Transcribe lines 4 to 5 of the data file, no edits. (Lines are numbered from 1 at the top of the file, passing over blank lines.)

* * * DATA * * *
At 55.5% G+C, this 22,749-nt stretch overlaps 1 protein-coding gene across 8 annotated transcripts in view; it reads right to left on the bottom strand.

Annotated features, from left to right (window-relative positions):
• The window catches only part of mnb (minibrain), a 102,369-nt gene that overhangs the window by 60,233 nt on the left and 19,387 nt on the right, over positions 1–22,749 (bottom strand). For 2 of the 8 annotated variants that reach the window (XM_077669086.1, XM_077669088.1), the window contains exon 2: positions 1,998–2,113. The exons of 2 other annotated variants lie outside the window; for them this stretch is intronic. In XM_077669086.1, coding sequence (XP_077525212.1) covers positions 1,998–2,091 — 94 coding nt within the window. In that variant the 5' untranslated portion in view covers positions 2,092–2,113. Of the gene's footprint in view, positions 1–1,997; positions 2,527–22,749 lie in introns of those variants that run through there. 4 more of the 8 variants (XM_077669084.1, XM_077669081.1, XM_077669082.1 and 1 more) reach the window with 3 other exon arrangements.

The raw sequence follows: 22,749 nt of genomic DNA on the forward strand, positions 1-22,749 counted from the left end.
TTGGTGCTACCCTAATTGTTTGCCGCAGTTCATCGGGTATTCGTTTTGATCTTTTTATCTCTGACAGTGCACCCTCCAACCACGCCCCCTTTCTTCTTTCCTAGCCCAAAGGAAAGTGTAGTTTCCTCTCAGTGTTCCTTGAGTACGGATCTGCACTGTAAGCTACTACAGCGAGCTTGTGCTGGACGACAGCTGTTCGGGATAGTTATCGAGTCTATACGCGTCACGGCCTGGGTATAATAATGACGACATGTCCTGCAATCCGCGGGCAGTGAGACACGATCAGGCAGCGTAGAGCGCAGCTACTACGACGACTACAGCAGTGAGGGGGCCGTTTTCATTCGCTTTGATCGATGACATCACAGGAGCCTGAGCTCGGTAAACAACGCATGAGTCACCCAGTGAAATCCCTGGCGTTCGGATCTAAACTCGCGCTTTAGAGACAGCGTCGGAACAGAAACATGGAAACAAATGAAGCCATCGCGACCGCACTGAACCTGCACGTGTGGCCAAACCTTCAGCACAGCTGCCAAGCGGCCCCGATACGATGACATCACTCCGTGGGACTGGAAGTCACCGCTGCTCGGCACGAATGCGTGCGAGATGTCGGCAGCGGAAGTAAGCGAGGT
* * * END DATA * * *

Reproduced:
The raw sequence follows: 22,749 nt of genomic DNA on the forward strand, positions 1-22,749 counted from the left end.
TTGGTGCTACCCTAATTGTTTGCCGCAGTTCATCGGGTATTCGTTTTGATCTTTTTATCTCTGACAGTGCACCCTCCAACCACGCCCCCTTTCTTCTTTCCTAGCCCAAAGGAAAGTGTAGTTTCCTCTCAGTGTTCCTTGAGTACGGATCTGCACTGTAAGCTACTACAGCGAGCTTGTGCTGGACGACAGCTGTTCGGGATAGTTATCGAGTCTATACGCGTCACGGCCTGGGTATAATAATGACGACATGTCCTGCAATCCGCGGGCAGTGAGACACGATCAGGCAGCGTAGAGCGCAGCTACTACGACGACTACAGCAGTGAGGGGGCCGTTTTCATTCGCTTTGATCGATGACATCACAGGAGCCTGAGCTCGGTAAACAACGCATGAGTCACCCAGTGAAATCCCTGGCGTTCGGATCTAAACTCGCGCTTTAGAGACAGCGTCGGAACAGAAACATGGAAACAAATGAAGCCATCGCGACCGCACTGAACCTGCACGTGTGGCCAAACCTTCAGCACAGCTGCCAAGCGGCCCCGATACGATGACATCACTCCGTGGGACTGGAAGTCACCGCTGCTCGGCACGAATGCGTGCGAGATGTCGGCAGCGGAAGTAAGCGAGGT